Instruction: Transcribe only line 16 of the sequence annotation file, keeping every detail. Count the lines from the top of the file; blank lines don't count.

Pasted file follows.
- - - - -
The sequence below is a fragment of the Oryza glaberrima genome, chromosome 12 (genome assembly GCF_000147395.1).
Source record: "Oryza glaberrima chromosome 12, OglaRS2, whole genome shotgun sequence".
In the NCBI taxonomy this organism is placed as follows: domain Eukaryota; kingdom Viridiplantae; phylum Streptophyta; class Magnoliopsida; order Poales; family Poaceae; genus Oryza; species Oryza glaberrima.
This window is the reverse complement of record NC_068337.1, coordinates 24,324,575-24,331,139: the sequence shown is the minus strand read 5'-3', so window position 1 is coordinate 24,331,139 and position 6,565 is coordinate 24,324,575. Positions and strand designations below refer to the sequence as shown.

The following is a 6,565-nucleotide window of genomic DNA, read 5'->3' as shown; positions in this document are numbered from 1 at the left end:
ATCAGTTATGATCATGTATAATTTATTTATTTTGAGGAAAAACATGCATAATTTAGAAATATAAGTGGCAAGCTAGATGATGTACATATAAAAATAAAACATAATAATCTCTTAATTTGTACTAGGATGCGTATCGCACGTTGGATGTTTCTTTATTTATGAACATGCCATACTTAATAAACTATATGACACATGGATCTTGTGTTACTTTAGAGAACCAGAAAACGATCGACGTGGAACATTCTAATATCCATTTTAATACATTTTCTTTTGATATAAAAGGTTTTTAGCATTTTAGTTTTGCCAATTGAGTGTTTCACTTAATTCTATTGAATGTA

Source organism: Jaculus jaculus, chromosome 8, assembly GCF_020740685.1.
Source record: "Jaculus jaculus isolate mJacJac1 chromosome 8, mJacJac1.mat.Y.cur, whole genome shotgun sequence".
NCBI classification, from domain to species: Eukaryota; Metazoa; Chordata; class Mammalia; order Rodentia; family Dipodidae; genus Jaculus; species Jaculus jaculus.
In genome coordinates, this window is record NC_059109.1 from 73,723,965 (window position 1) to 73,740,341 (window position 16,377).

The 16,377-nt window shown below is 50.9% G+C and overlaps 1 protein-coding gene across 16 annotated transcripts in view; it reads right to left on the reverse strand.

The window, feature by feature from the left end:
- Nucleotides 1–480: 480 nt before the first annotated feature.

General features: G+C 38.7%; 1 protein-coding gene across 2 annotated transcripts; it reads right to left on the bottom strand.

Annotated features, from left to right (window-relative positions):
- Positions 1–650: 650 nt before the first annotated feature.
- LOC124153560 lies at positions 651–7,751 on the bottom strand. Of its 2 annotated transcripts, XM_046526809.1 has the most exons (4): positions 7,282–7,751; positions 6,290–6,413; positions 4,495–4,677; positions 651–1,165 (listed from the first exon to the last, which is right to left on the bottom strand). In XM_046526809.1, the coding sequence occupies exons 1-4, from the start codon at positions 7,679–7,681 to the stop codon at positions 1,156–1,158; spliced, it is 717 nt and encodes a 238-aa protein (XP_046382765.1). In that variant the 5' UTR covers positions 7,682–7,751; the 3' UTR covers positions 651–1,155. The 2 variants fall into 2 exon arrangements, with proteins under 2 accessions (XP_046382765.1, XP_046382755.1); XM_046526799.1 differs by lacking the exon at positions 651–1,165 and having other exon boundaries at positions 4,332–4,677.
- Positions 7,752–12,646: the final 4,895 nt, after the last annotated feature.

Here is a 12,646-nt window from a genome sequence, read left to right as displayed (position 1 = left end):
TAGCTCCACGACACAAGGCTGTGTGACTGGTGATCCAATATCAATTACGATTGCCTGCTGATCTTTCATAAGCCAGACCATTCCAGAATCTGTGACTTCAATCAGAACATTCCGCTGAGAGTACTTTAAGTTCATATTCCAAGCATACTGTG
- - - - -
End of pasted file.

- Positions 1–650: 650 nt before the first annotated feature.